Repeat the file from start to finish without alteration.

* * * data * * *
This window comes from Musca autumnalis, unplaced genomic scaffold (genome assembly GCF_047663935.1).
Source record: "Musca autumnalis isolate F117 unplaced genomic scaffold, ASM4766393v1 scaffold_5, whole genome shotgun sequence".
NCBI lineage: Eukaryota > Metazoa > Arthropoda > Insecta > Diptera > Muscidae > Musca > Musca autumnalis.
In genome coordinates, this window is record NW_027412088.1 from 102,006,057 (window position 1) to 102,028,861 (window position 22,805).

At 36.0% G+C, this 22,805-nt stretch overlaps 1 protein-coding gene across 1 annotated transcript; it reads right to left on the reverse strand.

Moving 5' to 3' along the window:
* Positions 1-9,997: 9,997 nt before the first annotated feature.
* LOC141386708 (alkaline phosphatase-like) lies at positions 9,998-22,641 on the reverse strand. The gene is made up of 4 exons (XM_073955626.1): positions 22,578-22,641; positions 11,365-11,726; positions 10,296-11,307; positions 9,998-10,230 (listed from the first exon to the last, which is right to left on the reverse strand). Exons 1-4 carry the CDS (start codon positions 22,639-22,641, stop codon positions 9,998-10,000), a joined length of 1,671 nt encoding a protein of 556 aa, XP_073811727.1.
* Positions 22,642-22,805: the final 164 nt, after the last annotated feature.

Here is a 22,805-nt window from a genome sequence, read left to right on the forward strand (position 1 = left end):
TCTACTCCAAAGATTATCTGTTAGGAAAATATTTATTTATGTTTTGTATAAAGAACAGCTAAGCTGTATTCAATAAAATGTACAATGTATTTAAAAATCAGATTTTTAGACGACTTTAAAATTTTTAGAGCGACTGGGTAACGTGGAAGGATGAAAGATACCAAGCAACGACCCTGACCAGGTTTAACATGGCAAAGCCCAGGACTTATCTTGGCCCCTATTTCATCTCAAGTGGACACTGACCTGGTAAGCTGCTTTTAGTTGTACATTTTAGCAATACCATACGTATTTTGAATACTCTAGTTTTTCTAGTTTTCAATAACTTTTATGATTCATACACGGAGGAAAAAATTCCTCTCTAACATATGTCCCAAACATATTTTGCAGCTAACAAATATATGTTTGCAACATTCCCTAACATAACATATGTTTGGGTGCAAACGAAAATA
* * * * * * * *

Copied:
This window comes from Musca autumnalis, unplaced genomic scaffold (genome assembly GCF_047663935.1).
Source record: "Musca autumnalis isolate F117 unplaced genomic scaffold, ASM4766393v1 scaffold_5, whole genome shotgun sequence".
NCBI lineage: Eukaryota > Metazoa > Arthropoda > Insecta > Diptera > Muscidae > Musca > Musca autumnalis.
In genome coordinates, this window is record NW_027412088.1 from 102,006,057 (window position 1) to 102,028,861 (window position 22,805).

At 36.0% G+C, this 22,805-nt stretch overlaps 1 protein-coding gene across 1 annotated transcript; it reads right to left on the reverse strand.

Moving 5' to 3' along the window:
* Positions 1-9,997: 9,997 nt before the first annotated feature.
* LOC141386708 (alkaline phosphatase-like) lies at positions 9,998-22,641 on the reverse strand. The gene is made up of 4 exons (XM_073955626.1): positions 22,578-22,641; positions 11,365-11,726; positions 10,296-11,307; positions 9,998-10,230 (listed from the first exon to the last, which is right to left on the reverse strand). Exons 1-4 carry the CDS (start codon positions 22,639-22,641, stop codon positions 9,998-10,000), a joined length of 1,671 nt encoding a protein of 556 aa, XP_073811727.1.
* Positions 22,642-22,805: the final 164 nt, after the last annotated feature.

Here is a 22,805-nt window from a genome sequence, read left to right on the forward strand (position 1 = left end):
TCTACTCCAAAGATTATCTGTTAGGAAAATATTTATTTATGTTTTGTATAAAGAACAGCTAAGCTGTATTCAATAAAATGTACAATGTATTTAAAAATCAGATTTTTAGACGACTTTAAAATTTTTAGAGCGACTGGGTAACGTGGAAGGATGAAAGATACCAAGCAACGACCCTGACCAGGTTTAACATGGCAAAGCCCAGGACTTATCTTGGCCCCTATTTCATCTCAAGTGGACACTGACCTGGTAAGCTGCTTTTAGTTGTACATTTTAGCAATACCATACGTATTTTGAATACTCTAGTTTTTCTAGTTTTCAATAACTTTTATGATTCATACACGGAGGAAAAAATTCCTCTCTAACATATGTCCCAAACATATTTTGCAGCTAACAAATATATGTTTGCAACATTCCCTAACATAACATATGTTTGGGTGCAAACGAAAATA